Snap-shooting is fast, not fancy. Just quarter your target, then fire center-mass, like this Gunsite student.
mands, "Standby . . . ready . . . fire," using three distinct words that are unlikely to be mistaken during the stress and confusion of a real-world engagement.
Ideally, the command countdown is given by a spotter or sniper employment officer. Things get a little tougher when the countdown must be given by a sniper who's also firing. I call this position the "base sniper" because the rest synch their shots to him. His challenge, then, is to control his breathing so well that he can talk even as he's squeezing his trigger. What works best, I've found, is to speak in a dull monotone so there's no variance in exhaling. This process works really well if the snipers are outfitted with voice-activated radios.
No matter how the countdown is given, the shooters must hone their ability to "jerk-fire"— that is, instead of squeezing steadily and not even realizing the shot's about to break, they feel it coming and time it to break exactly in unison. This takes some practice, with drv-fire of great assistance.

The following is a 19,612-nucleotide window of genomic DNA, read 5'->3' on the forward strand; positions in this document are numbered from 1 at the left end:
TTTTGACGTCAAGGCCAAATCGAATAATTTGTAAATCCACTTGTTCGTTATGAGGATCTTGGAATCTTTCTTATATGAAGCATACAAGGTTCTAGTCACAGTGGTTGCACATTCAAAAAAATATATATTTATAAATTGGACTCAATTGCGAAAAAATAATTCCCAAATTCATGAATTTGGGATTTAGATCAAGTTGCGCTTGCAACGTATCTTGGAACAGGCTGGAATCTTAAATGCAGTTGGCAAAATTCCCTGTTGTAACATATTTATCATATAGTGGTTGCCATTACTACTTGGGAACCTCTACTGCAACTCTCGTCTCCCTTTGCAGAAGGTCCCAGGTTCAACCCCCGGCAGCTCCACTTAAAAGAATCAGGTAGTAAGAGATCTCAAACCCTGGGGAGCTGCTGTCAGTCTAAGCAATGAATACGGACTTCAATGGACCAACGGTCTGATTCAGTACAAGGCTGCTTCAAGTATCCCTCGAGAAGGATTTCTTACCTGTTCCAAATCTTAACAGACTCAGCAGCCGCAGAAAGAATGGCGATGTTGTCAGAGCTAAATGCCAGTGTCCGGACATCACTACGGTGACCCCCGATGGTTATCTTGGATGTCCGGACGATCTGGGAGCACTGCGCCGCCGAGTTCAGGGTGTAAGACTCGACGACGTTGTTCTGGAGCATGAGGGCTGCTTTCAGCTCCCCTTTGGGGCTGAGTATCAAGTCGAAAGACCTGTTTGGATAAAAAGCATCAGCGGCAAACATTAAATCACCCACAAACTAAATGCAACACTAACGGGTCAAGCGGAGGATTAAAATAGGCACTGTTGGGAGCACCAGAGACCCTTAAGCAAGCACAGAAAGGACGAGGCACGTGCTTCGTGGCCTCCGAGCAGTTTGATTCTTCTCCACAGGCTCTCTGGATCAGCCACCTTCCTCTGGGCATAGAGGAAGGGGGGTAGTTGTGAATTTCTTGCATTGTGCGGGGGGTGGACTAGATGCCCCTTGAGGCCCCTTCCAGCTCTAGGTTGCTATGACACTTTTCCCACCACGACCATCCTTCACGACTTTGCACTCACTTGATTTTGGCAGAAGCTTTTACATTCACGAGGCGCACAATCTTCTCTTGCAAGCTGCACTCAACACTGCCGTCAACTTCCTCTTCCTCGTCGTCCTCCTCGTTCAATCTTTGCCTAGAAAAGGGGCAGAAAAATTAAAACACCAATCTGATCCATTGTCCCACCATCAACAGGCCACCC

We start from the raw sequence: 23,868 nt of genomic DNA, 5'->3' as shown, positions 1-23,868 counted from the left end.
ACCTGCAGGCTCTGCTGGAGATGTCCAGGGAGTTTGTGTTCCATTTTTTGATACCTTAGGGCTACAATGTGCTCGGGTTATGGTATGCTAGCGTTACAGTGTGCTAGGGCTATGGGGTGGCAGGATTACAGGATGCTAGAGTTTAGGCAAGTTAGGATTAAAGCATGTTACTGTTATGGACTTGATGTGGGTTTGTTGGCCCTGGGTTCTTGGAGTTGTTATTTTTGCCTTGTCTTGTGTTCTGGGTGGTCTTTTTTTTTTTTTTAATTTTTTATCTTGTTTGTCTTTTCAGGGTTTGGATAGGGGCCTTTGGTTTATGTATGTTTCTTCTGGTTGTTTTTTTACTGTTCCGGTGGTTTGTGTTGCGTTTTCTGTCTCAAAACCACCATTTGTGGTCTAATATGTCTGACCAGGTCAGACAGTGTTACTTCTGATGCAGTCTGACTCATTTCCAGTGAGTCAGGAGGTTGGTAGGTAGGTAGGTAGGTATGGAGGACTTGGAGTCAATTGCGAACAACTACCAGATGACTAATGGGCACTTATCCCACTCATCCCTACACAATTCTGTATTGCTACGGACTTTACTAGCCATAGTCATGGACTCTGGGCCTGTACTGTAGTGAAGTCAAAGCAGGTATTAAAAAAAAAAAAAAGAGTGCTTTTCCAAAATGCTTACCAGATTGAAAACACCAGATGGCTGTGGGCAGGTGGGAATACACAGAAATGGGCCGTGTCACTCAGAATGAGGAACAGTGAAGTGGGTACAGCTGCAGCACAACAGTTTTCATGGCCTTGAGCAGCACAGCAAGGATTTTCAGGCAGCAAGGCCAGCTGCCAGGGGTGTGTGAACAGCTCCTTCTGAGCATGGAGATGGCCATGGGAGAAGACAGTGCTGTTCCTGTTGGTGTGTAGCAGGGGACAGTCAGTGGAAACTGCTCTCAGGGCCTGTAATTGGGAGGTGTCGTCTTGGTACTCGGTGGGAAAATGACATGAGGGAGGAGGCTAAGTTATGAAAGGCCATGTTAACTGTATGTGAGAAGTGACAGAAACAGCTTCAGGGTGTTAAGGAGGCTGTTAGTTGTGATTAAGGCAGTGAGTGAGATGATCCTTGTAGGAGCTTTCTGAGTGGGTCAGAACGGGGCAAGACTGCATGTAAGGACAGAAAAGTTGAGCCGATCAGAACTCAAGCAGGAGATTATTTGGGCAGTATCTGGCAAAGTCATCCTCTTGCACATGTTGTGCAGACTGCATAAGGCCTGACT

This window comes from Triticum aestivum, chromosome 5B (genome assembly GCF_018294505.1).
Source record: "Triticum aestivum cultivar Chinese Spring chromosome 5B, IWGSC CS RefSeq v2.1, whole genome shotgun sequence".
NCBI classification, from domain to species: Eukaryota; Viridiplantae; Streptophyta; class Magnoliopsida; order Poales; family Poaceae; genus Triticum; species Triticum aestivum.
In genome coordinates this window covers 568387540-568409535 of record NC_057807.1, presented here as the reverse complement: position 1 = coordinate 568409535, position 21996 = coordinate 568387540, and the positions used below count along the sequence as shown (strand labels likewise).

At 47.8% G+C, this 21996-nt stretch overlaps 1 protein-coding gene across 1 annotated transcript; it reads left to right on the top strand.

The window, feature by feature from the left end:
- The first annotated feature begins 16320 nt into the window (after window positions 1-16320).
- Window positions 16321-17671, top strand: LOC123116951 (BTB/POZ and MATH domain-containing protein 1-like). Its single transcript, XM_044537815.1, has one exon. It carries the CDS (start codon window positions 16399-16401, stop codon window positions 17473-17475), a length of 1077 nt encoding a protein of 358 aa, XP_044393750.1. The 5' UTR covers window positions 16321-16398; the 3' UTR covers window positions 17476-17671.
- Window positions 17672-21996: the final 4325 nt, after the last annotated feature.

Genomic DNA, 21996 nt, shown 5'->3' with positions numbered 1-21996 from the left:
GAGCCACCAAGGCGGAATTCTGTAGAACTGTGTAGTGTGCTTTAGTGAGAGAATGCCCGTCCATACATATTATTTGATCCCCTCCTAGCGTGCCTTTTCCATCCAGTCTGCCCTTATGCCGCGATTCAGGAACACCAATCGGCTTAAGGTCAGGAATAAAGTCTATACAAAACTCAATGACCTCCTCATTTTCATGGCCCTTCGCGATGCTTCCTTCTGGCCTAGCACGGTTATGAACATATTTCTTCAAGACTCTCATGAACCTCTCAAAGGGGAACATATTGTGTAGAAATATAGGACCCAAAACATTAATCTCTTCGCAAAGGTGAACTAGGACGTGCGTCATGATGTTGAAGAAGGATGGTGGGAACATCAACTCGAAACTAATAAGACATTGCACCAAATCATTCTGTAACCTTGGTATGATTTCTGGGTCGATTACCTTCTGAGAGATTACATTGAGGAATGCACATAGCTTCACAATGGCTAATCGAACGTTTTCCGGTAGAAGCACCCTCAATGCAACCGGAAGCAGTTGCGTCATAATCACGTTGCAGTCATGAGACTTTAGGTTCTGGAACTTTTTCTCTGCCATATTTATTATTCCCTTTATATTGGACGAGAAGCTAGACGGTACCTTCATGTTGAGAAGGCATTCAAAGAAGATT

It's especially important for police snipers to have a clearly understood codeword to halt the countdown if some emergency or change arises. You can select your own word, but make sure it does not sound even remotely like "one" or "fire."
Before making a real-world simultaneous engagement, I strongly suggest several dry-fire rehearsals just to get things honed and everyone ready.
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Deer hunting is an interesting thing that reminds you of those golden old ages of 19th centuries, where a handsome hunk well equipped with all hunting material rides on horse searching for his target animal either for the purpose of displaying his masculine powers or for enticing and wooing his lady love.